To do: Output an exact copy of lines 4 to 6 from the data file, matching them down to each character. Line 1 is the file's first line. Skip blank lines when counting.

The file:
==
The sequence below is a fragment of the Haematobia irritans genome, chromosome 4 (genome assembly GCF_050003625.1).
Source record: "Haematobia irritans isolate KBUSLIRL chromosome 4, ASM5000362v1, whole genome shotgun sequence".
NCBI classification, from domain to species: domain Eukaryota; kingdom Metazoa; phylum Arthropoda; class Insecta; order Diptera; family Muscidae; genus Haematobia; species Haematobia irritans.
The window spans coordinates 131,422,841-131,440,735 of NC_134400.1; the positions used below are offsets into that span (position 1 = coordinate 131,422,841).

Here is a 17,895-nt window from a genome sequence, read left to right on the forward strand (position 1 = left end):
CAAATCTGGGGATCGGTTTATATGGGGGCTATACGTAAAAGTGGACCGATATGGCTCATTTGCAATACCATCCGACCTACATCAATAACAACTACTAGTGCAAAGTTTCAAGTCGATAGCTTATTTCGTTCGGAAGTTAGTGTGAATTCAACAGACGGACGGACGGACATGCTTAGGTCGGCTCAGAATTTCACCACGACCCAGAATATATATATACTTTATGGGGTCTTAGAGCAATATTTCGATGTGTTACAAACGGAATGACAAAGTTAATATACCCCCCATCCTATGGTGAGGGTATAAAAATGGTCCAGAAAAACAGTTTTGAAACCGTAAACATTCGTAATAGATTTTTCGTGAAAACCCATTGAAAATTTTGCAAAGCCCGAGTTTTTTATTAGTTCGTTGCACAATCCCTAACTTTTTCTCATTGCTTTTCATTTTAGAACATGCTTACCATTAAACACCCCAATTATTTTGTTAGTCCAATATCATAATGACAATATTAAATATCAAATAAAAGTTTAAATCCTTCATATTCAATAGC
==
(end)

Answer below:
The window spans coordinates 131,422,841-131,440,735 of NC_134400.1; the positions used below are offsets into that span (position 1 = coordinate 131,422,841).

Here is a 17,895-nt window from a genome sequence, read left to right on the forward strand (position 1 = left end):
CAAATCTGGGGATCGGTTTATATGGGGGCTATACGTAAAAGTGGACCGATATGGCTCATTTGCAATACCATCCGACCTACATCAATAACAACTACTAGTGCAAAGTTTCAAGTCGATAGCTTATTTCGTTCGGAAGTTAGTGTGAATTCAACAGACGGACGGACGGACATGCTTAGGTCGGCTCAGAATTTCACCACGACCCAGAATATATATATACTTTATGGGGTCTTAGAGCAATATTTCGATGTGTTACAAACGGAATGACAAAGTTAATATACCCCCCATCCTATGGTGAGGGTATAAAAATGGTCCAGAAAAACAGTTTTGAAACCGTAAACATTCGTAATAGATTTTTCGTGAAAACCCATTGAAAATTTTGCAAAGCCCGAGTTTTTTATTAGTTCGTTGCACAATCCCTAACTTTTTCTCATTGCTTTTCATTTTAGAACATGCTTACCATTAAACACCCCAATTATTTTGTTAGTCCAATATCATAATGACAATATTAAATATCAAATAAAAGTTTAAATCCTTCATATTCAATAGC